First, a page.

Photographs by Mark Lyndersay.
My name is Sunity Maharaj
and the new normal is also my old normal.
I’ve been working from home for years. I have the “virtual” life down pat.
The seamless existence suits me. I don’t like putting off joy, so I’ve mastered the art of writing in a hammock, turning a pot, staying in touch with my networks and jumping to whatever exciting thing comes along. All at the same time. There are not enough hours in the day, so I squeeze them out of the night as well.
My parents brought up 11 children on a cane farmer’s earnings, all encouraged to go far with formal education. Remarkably, all 11 of us are still here, although our parents have passed on.
As the last girl and tenth child, I was spared almost all of the juggling my siblings, farmer’s children, had to do, like managing a day’s work at home before heading to school. For me, [agriculture] was all adventure, bumping along on my father’s tractor-trailer from our Spring Village, Balmain, home to the Calcutta Settlement fields to plant rice in the lagoon or “salt” cane with my little paint pan full of fertiliser.
In 40-something years, I’ve worked in and out of newsrooms at four newspapers and four TV stations, TTT (briefly), the Guardian (notoriously). I have enjoyed every moment and left when I didn’t. I’ve met five or six generations of journalists.
Whatever else I was doing in the last 30 years, I was also working on the Trinidad and Tobago Review. A whole other story in a precious part of my life that embraced love and the birth of my two daughters, the living expression of that love.
I first met my late husband, Lloyd Best, the day T&T woke to the news Dr Eric Williams had died and again six years later, on the 100th day of the NAR government. Lloyd, Selwyn Ryan and Trevor Farrell were invited to evaluate the NAR performance at an editors’ breakfast meeting Owen Baptiste put on at the Hilton. I was struck by how precisely Lloyd’s worldview mirrored my own.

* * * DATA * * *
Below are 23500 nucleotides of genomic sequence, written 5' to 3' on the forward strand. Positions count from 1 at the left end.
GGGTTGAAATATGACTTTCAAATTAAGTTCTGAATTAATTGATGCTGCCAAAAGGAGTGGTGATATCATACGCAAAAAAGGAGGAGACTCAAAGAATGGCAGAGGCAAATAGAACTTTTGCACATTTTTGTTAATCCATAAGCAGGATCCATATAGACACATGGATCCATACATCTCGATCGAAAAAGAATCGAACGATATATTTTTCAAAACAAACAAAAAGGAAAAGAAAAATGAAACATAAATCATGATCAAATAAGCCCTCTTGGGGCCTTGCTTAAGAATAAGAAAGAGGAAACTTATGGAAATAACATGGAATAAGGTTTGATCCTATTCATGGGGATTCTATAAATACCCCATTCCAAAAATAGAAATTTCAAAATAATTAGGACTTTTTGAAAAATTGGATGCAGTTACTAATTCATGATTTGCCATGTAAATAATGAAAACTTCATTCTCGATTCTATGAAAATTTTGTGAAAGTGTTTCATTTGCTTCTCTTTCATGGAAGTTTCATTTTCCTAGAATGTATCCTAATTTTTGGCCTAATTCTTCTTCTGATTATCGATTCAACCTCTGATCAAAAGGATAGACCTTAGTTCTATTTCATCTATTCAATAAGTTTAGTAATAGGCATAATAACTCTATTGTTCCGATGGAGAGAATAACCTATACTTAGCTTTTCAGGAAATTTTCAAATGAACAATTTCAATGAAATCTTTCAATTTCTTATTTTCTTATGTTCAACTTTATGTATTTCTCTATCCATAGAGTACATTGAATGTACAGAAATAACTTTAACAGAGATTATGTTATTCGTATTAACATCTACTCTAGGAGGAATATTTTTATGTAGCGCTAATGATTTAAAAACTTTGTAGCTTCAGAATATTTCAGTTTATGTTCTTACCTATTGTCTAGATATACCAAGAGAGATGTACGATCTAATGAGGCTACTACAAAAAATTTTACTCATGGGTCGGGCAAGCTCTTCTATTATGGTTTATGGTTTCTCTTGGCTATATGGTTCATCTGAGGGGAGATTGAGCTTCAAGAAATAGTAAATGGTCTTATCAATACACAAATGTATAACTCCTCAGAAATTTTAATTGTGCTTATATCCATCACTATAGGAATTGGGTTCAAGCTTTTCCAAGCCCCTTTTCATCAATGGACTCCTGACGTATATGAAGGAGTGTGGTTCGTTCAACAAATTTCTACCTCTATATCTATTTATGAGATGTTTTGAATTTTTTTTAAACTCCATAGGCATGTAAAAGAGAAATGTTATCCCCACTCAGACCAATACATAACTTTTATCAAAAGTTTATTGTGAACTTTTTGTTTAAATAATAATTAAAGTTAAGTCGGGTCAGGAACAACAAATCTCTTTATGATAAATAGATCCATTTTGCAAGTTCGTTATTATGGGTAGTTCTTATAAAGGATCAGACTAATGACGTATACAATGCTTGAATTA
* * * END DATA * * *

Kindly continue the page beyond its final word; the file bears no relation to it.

I refuse to go down the rabbit hole of “missing Lloyd”. His work has assured that death has not quelled the living force that he is. Lloyd’s work on the Caribbean condition will find its place. He is waiting for us in the future.
I was born into a very Hindu home but I enjoy all religions — not as politics, but as culture. I'm as comfortable in an Orisha shrine as in a Hindu temple or Islamic mosque or Christian church. I see them all as remarkably similar expressions of communities trying to make sense of the mysteries of the universe, when boiled down to such essential values as "do unto others".
I love Tunapuna. There’s something very settled-yet-open about a place given its name by the area’s indigenous people. Tunapuna has a sense of community built up over generations and its rich confluence of cultures: rural/urban, agricultural/commercial, Afro/Indo — and possibly every religion, including Rastafarianism and Sikhism. Covid disruption aside, on any given day you might hear the sounds of a Maticoor night tassa heralding a Hindu wedding, or Exodus playing pan, or Orisha drumming, or the strains of gospel or dancehall or calypso or soca, or pop, or country & western in the air. Tunapuna has its challenges but I find great peace here.
Given a choice between Goodness without Godliness and Godliness without Goodness, I'll take Goodness every time.
There has been enough magic in my life for me to accept that forces outside myself have made a huge difference in my life. Lloyd called it “accidents”. Most people call it “God". And I say "magic". I don't know if there's an afterlife but, if there is, it will take me as I am; if not, well, I would've lived the life I wanted to, anyway. And that will be good enough for me.
I don't know if we were created in the image of God but I recognise that each of us creates God in our own image. The God of insecure, vengeful people brings down wrath, pestilence and punishment. The God of caring, compassionate people is always merciful, wise and loving. Show me your God and I'll show you who you are.